What is thermal Stress and Strain? Definition & Hoop stress

Thermal Stress & Thermal Strains

The Stresses produced due to the change of the materials are known as thermal stresses or temperature stresses. If the temperature of the body is lowered its dimensions will decrease and if the temperature of the body is raised its dimensions will increase. The corresponding strains caused by thermal stresses known as temperature strains or Thermal strains.

Let us assume a bar of uniform cross-section with initial length l and initial temperature t_1. Due to the change of temperature, its final temperature is  t_2. Let the coefficient of linear expansion is α.

The expansion of the bar due to a rise in temperature will be:

 \boxed{ \mbox{Expansion of bar} = \alpha . \left( t_2 - t_1\right). l}

If the elongation of the bar is prevented by some external force or by fixing the bar ends, the Thermal strain thus produced will be :

⇒      = \frac{ \alpha . \left( t_2 - t_1 \right). l }{l}

 \boxed{ \mbox{ Thermal strain }  = \alpha . \left( t_2 - t_1 \right) }  ( Compressive)

Note: “If the temperature of the bar is decreased , the thermal strain and stress will be tensile in nature.”

Example (1): A steel rod is 10 m long is at the temperature of 10 ^oC . Find the free expansion of the length when the temperature is raised to 50 ^oC. Find the thermal stress produced when:

  1. The expansion of the rod is prevented.
  2.  The rod is permitted to expand by 3 mm.

Note: Use  \alpha = 12 \times 10^{-6} \mbox{ per  ^oC  and  E} = 200 GN/m^3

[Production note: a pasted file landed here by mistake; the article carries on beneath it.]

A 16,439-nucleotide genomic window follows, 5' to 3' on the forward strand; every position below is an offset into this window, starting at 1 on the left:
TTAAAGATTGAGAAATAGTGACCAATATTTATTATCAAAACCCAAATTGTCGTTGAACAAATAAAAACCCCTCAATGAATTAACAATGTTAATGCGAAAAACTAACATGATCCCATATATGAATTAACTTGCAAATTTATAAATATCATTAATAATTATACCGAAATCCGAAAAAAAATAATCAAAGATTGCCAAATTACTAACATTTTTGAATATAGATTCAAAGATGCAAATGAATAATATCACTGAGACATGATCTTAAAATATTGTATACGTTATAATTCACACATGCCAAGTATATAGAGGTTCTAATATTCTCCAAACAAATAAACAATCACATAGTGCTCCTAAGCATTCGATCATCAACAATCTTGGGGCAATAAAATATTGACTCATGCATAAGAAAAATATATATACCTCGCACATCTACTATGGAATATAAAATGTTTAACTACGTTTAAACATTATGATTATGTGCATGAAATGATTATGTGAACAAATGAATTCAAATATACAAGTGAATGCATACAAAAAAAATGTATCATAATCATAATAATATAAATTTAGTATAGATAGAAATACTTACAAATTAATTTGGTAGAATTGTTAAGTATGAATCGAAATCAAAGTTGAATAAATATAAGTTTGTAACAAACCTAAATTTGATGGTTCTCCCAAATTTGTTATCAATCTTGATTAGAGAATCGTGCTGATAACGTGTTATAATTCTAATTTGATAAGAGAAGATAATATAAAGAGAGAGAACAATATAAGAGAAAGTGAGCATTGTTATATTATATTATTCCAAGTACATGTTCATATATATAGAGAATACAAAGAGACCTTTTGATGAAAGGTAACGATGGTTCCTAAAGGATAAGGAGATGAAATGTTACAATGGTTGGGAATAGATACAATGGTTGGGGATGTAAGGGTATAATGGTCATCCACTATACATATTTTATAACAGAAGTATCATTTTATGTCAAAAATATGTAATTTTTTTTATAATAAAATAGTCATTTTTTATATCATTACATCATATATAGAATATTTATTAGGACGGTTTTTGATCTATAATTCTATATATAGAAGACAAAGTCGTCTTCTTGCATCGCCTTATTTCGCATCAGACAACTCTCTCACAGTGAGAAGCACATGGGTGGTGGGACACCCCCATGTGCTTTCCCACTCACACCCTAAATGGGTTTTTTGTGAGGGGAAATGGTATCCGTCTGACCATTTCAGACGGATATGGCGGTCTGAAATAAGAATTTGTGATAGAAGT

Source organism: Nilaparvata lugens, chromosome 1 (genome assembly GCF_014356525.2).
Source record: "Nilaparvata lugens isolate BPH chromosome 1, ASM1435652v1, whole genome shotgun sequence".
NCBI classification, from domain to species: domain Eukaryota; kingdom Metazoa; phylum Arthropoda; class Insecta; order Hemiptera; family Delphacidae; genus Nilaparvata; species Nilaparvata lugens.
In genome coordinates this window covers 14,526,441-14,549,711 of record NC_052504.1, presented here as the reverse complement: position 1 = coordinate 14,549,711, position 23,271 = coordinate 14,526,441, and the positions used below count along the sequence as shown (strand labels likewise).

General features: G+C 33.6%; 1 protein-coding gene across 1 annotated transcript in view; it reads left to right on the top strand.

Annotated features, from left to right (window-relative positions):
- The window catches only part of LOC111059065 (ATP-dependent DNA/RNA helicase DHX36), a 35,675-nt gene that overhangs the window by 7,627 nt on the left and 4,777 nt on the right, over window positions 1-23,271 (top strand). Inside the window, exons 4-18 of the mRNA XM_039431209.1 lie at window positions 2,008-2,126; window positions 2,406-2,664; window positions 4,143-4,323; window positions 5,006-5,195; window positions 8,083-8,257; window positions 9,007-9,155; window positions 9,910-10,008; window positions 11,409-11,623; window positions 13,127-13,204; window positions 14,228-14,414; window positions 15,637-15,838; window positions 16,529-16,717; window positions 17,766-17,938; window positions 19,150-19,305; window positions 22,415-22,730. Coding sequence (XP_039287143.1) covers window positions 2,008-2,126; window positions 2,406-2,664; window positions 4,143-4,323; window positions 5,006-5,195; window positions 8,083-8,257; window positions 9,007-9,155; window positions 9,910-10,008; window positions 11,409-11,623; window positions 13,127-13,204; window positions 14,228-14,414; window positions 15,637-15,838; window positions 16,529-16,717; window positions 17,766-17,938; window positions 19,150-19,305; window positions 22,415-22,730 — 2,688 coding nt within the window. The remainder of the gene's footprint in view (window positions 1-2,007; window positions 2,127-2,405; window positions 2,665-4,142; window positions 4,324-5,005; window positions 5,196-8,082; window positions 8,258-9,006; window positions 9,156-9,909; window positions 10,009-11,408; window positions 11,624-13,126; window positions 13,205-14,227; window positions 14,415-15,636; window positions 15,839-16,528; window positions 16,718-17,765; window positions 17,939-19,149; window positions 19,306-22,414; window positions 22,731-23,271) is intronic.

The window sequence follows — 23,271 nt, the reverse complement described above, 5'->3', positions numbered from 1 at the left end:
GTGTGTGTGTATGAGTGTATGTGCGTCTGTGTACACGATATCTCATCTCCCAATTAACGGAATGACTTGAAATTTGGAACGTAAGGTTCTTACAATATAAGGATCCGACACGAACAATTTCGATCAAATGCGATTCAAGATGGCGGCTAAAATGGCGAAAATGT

Solution : 

The Free expansion of the rod :

⇒    \alpha . \left(  t_2 - t_1\right). l

⇒    12 \times 10^{-6} \left(  50 - 10\right) \times 10

 = 0.0048 mm = \bold{4.8 mm } .Ans

1. Thermal stress When the expansion of the rod is fully prevented:

 = \alpha . \left( t_2 - t_1 \right) . E

⇒    12 \times 10^{-6} \left(  50 - 10\right) \times 200 \times 10^9

⇒    \bold{96 \times 10^{6} N/m^2}   .Ans

   2. Thermal stress when the rod is permitted to expand by 3 mm:

The amount of expansion prevented = 4.8 – 3 =1.8 mm.

∴ Thermal Strain,   e = \frac{\mbox{Expansion Prevented}}{\mbox{Original Length}} = \frac{1.8}{10 \times 1000}

= 0.00018

∴ thermal stress:

 e \times E = 0.00018 \times 200 \times 10^9

⇒     \bold{36 \times 10^6 N/m^2}

What is Hoop Stress?

If a thin tire of a metal is to be shrunk on to a wheel, the diameter of the tire is to be slightly smaller than the diameter of the wheel for tightly fits and does not come out easily.

Let the temperature of the tire is raised so that the diameter of the tire is increased and equals to the diameter of the wheel. When the tire is slipped on to the wheel and temperature decreases, the steel tire will try to come to its original diameter and the hoop stress or Circumferential Stress( tensile stress) will be set up.

Let us assume,

The diameter of tire = d ( smaller)

The diameter of the wheel = D (bigger)

Temperature difference =  t^o

∴ Thermal strain, e =  \frac{\mbox{ Contraction Prevented}}{\mbox{ Original Length}}

⇒    \frac{\pi . D - \pi .d}{\pi .d}

⇒    e = \frac{D - d}{d}

∴ Circumferential stress or hoop stress will be = e. E ( Due to fall of temperature)

⇒     \boxed{ \mbox{Hoop stress} = \frac{ D - d}{d}. E}